Finally, I no longer hold that diagnosis in my heart/mind/soul as I used to in the past.  The cancer diagnosis was the beginning of my spiritual journey which has led me to this day, today, for which I am ever grateful.  My life hasn’t turned out as I’d planned.  Instead, I’ve endured a plethora of losses and yet, I remain grateful for each experience.  I see now that all of those life lessons have led me to today and the spiritual knowledge which I would have never received had my life been easy and cancer-free.  I have acquired so much depth of understanding which I would have never grown if I hadn’t had to endure so much pain in my life.  The experiences reminded me of how innately strong I am and how even though my life went through periods of darkness, my heartlight shines even more brightly now because of what I’ve endured.  Isn’t that always the way?  Do you feel the same way?

My heartlight dimmed at times of great stress, disease, fear and grief, but the innate sparkle never left me.  My faith has grown stronger.  My commitment to being me in all my quirks and glory, has only increased in strength and commitment.  My supply of self-love and love for all mankind has increased exponentially.  I love from the depths of my soul and have learned to receive healthy love as well.  I no longer worry about acceptance.  I am who I am and I am not afraid anymore.

I wish you all a lovely New Year’s Eve!  Let go of who and what doesn’t serve your spiritual growth.  Leave the past hurts behind.  Enjoy The Presents of Presence and may all unfold in 2018 with love, light and peace for you!

Shine On!

xo

Enduring Breast Cancer Survivor

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This may be a controversial post, I’m just warning you.  Maybe not, depending on how you view what I feel.  I’m a breast cancer survivor although I abhor the badge survivor.  Yes, I survived breast cancer and have for almost 16 years, but I am not one of those who go to the Pinktober or Breast Cancer Walks with pink frilly enthusiasm.  It’s just not me.

I think it’s nice that people unite for those walks to raise money for research, but in the sixteen years since I was diagnosed, there have been a few strides, but not many.  So where’s the funding going?

There are thousands of items bedazzled with the pink ribbon during Breast Cancer Awareness month that are for sale.  While I appreciate it, I also feel the superficiality of it.  For enduring breast cancer isn’t all pink ribbons.

It’s grueling surgeries, treatments and fear-induced sleepless nights.  Like all life threatening situations, it requires bravery to face our inevitable death, with the threat of it coming too soon.  I was 34 years old when I was diagnosed out of the blue, having found an M&M sized lump in my breast.  Complete shock overtook me on that New Year’s Eve in 2001 when the diagnosis was delivered.

Fast forward to 2017 after having endured countless surgeries, chemotherapy (ACT) and radiation, not to mention a double mastectomy, two implant replacements and then a radical replacement of my breasts with my own fat tissue instead of implants because my body kept rejecting them, I’ve been through the ringer like many people have in my situation.  I’ve lost my hair, been in menopause since 2003 and aged faster than my friends because of the illness.  I have lingering effects from the cancer which include chronic fatigue which I battle daily.  The funny thing about the chronic fatigue is that most people just don’t understand what I experience because I look normal (or as normal as possible).  But that’s a whole different post.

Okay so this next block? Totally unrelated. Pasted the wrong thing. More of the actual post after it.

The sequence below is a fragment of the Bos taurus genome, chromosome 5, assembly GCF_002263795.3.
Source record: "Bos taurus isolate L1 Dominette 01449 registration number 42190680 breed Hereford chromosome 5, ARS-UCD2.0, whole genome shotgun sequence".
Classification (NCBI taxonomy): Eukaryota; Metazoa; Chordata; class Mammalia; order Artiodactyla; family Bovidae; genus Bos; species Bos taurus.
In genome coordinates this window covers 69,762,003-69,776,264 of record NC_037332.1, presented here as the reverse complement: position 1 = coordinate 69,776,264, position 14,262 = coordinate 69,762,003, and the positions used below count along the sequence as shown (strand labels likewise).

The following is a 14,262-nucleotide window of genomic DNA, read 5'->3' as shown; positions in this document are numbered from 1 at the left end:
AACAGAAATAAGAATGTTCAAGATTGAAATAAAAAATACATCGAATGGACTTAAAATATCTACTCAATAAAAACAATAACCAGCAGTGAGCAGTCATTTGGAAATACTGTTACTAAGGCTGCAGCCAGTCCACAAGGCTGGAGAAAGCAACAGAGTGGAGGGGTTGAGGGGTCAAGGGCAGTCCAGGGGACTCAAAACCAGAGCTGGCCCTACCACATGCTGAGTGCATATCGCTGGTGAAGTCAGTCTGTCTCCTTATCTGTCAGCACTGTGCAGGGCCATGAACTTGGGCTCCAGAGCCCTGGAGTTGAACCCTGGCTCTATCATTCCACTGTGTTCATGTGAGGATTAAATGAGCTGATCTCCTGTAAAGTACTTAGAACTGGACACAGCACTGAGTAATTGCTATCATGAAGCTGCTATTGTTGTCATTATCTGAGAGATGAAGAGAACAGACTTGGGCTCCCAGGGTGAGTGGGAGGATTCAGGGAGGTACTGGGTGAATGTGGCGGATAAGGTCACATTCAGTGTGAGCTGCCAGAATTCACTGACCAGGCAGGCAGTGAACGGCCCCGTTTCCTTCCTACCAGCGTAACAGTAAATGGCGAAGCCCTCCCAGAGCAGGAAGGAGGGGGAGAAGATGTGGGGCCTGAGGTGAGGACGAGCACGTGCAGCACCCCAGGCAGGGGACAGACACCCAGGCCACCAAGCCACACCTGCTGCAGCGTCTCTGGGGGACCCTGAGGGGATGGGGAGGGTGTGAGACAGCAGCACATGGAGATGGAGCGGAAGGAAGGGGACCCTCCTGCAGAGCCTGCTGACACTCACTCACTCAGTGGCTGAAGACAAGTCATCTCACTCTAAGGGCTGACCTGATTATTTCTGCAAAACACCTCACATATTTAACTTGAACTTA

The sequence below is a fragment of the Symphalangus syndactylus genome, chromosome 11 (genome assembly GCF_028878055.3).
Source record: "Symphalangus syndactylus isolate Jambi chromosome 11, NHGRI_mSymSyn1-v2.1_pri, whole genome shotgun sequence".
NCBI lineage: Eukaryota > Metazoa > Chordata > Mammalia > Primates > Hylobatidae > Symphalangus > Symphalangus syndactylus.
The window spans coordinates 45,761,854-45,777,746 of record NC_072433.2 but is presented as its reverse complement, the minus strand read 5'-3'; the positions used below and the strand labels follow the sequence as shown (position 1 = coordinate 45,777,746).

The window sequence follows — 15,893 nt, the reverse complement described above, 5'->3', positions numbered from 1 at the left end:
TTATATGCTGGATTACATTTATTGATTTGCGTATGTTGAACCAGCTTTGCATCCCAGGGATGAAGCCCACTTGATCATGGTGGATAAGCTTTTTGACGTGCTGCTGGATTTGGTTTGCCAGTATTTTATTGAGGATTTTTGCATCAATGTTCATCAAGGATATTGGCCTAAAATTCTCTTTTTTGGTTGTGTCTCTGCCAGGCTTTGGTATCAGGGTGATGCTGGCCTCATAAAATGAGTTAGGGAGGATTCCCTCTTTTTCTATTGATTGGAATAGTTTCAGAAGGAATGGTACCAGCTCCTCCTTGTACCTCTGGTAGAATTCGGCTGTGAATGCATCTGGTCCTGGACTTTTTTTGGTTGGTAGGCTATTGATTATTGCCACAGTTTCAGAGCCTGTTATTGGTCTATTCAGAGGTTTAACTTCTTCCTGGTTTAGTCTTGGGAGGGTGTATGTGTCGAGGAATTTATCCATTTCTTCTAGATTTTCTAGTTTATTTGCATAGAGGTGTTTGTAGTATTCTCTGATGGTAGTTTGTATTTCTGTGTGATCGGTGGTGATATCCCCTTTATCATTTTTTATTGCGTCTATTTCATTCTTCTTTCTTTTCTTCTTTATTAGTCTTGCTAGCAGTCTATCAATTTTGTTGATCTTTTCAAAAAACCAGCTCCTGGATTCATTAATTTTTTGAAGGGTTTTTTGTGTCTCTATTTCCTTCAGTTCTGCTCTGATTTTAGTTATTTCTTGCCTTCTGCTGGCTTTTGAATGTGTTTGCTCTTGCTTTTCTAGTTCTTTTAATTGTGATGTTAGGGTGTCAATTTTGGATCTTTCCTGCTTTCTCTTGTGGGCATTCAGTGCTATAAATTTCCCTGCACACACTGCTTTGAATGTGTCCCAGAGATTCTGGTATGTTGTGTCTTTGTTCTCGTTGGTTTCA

However, the word survivor when applied to my breast cancer experience sticks in my craw.  Maybe it’s just me, but I don’t think I merit the word survivor.  Victims of the Holocaust merit the word survivor, people who survived horrendous experiences merit the word survivor in my book.  But for me, no.

Me, I endured breast cancer.  While its aftereffects still play a role in my daily life, I am gratefully still here.  Sure, I have had more threats to my health than I can count anymore.  I am tested routinely due to other complications and I have endured countless uncomfortable tests and more sleepless nights than I want to remember.

The term survivor to me is having lived through something awful and to be able to go on afterwards.  Maybe that’s how some people feel about their diagnosis in the breast cancer world.  For me, it’s not a been there, done that, wear the pink sparkly t-shirt and smile.  It’s still enduring the illness in whatever shape and form it reemerges.

The Presents of Presence emerged from my journey with breast cancer.  In being present with my feelings, acknowledging the gifts in this moment and in taking the time to be mindful, spiritual and experiencing all that presence allows, is how I live my life now.  I am still a work in progress.  I thank you for reading my post today, for holding my hand when needed, for your kindness and connections and for showing your heartlight as a beacon of hope for others.

Shine On!

xo